Tag Archives: reverence

The Church is a Monarchy — so start acting accordingly

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Coronation of Tsar Nicholas II (painting by Laurits Tuxen, 1898)

In the United States of American we live in (more or less) a democracy. Our country’s founding began with casting off the “shackles” of monarchy. We also outlawed the aristocracy.  That set in motion many positive things, but also some very bad things. I’m not saying if they could do it all over again they should rather have sought a compromise with King George (though I hold out that might have been the thing to do). But I will say we did lose something by doing away with a king.

We lost a powerful context within which to learn how to act before royalty.

Without a king, and the repeated experiences of seeing how a king functions, and how a king is supposed to be treated and, perhaps most importantly, how a people ought to act out obeisance and reverence to the king, then we lose a deep understanding of the language of kingship in the Bible. That language will be foreign to our ears, and if not foreign, non-visceral, non-intuitive. We will have some head-knowledge about kings, but not much more. And if we don’t have that deep understanding, then we will struggle knowing how to behave and, perhaps worse, being nearly completely clueless about our behavior.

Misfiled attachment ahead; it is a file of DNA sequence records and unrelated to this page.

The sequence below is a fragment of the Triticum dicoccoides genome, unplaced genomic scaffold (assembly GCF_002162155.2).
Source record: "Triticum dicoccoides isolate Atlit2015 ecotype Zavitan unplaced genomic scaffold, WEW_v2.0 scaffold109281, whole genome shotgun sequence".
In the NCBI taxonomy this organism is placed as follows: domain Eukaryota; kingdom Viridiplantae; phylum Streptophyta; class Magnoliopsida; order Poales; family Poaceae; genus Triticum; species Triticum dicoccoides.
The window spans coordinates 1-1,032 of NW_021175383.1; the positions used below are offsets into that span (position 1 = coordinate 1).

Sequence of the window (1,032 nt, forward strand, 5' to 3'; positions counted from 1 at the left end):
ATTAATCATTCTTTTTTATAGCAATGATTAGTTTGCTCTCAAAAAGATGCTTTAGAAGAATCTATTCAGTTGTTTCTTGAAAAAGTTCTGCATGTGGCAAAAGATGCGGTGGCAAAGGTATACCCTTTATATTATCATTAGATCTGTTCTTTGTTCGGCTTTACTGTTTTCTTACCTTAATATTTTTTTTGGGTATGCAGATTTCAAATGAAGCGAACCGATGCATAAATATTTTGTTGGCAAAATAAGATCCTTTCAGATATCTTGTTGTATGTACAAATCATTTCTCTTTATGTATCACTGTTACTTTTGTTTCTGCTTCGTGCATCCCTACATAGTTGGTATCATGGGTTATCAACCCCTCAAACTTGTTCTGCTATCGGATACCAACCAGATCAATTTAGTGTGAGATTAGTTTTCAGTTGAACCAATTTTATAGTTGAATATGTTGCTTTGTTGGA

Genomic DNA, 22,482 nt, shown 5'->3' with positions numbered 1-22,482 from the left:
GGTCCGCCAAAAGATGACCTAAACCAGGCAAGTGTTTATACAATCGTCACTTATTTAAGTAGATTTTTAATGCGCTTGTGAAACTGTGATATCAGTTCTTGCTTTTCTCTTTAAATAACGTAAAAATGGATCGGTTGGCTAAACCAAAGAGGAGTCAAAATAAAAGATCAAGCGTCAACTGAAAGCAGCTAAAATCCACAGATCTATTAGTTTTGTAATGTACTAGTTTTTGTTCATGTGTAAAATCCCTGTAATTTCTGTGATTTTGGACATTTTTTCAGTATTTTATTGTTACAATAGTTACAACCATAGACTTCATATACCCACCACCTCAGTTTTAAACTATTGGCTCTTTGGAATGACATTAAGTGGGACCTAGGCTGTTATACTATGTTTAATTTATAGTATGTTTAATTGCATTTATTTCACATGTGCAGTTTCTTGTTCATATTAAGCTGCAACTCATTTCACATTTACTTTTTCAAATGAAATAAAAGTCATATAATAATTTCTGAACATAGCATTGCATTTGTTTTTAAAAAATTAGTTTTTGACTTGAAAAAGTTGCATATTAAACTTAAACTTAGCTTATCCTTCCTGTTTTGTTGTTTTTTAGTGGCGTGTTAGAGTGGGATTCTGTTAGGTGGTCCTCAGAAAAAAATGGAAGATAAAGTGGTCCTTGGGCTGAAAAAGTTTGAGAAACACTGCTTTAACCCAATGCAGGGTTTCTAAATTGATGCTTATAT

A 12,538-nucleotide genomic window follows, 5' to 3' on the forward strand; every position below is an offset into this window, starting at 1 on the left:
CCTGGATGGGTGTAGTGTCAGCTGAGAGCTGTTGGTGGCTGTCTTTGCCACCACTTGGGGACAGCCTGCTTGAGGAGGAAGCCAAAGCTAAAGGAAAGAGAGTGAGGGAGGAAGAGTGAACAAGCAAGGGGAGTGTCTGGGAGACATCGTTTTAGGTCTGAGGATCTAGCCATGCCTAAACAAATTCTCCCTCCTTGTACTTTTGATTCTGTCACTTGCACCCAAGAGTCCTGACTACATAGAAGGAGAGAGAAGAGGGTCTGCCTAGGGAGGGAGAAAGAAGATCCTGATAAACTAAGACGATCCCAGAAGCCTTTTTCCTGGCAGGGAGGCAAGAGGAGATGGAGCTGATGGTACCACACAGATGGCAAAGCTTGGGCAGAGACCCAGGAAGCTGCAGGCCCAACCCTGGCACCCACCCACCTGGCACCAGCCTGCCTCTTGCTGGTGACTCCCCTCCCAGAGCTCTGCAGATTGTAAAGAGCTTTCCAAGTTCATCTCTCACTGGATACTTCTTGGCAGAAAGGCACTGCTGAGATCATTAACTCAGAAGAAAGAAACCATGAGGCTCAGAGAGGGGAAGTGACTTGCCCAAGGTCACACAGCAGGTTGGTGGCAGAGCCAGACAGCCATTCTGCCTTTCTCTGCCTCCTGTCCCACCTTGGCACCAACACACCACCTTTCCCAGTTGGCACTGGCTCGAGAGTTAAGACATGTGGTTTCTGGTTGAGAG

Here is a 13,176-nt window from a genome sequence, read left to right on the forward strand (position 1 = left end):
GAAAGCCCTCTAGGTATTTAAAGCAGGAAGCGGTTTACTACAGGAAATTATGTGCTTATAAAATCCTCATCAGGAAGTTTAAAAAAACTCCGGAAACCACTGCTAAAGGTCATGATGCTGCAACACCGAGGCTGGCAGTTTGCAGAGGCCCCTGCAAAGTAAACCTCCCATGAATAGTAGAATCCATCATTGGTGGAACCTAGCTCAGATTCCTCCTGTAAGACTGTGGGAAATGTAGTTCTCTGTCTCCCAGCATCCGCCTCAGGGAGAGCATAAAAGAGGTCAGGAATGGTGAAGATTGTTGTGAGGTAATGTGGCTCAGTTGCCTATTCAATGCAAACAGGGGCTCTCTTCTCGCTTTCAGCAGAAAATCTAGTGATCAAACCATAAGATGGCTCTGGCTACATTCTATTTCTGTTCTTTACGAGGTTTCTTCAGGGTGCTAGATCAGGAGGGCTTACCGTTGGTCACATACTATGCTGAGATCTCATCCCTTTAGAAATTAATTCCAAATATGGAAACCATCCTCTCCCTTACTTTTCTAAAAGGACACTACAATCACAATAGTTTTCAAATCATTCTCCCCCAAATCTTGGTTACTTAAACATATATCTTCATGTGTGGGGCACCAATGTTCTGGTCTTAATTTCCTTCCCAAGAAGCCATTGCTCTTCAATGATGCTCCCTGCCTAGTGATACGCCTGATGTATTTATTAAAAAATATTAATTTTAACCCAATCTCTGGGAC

By why does that matter now, in this life? Because we are royalty too, and Christ is our king, and we come before Him corporately every time we go to Mass.

Many have said that a huge problem in the Catholic Church today is a lack of understanding of the Real Presence of Christ in the Eucharist. I agree. I would argue that a second, and closely related, problem is that Catholics don’t know what to do with that knowledge even if they do understand it. At best, it often seems, Catholics believe the proper response to the knowledge of the Real Presence is an entirely internal emotional stance: As long as one feels strongly in some way about the Real Presence then one has done one’s part. Emotions are good, but a human person is body and soul together. What we do with our bodies does something to us at the spiritual level. This is a profound fact.